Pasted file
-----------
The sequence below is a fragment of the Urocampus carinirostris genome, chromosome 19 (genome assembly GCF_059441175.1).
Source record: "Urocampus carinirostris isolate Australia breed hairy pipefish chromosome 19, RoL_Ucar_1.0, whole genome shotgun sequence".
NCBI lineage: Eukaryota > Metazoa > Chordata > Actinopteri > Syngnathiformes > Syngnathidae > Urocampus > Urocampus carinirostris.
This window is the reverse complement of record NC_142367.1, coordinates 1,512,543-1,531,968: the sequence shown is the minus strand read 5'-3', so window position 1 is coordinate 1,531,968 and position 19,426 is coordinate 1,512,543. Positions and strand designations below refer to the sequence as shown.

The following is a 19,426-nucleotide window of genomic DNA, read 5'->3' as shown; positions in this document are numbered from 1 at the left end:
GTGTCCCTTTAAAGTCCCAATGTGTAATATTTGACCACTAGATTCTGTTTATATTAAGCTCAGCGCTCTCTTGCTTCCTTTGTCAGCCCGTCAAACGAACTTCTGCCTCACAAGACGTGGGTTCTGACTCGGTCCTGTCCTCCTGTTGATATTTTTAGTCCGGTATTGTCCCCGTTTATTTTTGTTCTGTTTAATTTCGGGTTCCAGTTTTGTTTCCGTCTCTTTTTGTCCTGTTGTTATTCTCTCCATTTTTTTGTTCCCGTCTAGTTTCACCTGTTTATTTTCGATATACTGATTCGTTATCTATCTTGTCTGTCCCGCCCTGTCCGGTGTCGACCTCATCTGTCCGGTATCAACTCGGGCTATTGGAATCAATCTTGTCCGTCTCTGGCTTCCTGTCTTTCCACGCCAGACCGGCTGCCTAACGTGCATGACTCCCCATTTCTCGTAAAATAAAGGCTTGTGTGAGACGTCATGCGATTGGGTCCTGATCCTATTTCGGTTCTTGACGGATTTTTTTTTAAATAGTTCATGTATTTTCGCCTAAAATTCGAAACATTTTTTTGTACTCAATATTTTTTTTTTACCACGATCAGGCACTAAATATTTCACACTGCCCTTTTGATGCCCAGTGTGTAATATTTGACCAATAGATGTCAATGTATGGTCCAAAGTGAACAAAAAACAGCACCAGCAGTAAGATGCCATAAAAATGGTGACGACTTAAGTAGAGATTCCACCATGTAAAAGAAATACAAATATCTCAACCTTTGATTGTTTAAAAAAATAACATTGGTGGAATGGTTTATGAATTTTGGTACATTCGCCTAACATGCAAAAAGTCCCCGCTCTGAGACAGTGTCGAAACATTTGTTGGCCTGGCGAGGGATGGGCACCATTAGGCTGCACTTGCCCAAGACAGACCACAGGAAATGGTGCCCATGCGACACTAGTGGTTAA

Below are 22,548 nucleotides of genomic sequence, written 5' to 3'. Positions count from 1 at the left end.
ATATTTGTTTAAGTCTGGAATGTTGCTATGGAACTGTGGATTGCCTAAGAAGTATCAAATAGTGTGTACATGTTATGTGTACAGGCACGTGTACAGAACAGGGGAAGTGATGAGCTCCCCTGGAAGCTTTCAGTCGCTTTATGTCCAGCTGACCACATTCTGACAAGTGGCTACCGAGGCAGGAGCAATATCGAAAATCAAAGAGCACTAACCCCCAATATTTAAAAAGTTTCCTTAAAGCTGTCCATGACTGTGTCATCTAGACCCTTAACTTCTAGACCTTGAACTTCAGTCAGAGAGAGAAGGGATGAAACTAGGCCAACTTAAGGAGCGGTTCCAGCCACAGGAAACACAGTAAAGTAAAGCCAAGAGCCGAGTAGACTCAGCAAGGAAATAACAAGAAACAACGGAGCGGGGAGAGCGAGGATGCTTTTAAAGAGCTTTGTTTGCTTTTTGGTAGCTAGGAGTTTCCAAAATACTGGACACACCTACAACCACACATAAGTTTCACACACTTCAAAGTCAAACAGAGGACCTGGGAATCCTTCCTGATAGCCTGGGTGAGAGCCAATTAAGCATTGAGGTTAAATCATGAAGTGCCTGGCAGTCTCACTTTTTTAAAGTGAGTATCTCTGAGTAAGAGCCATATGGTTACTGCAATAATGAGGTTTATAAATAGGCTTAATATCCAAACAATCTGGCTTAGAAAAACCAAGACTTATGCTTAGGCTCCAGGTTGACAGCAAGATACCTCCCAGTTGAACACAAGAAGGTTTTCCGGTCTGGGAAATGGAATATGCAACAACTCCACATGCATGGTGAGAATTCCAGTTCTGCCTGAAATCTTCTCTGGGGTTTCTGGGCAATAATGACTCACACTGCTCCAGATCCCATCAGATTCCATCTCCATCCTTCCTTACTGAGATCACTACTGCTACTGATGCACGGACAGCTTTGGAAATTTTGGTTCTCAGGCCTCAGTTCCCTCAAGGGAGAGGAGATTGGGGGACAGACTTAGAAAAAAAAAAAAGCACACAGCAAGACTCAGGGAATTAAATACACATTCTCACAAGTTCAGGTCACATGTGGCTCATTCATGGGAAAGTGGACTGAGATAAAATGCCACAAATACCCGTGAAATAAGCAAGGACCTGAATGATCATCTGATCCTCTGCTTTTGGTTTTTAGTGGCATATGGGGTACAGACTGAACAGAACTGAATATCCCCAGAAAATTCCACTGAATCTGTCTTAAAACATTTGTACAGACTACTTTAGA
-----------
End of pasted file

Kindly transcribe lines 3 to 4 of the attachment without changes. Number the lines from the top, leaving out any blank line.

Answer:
NCBI lineage: Eukaryota > Metazoa > Chordata > Actinopteri > Syngnathiformes > Syngnathidae > Urocampus > Urocampus carinirostris.
This window is the reverse complement of record NC_142367.1, coordinates 1,512,543-1,531,968: the sequence shown is the minus strand read 5'-3', so window position 1 is coordinate 1,531,968 and position 19,426 is coordinate 1,512,543. Positions and strand designations below refer to the sequence as shown.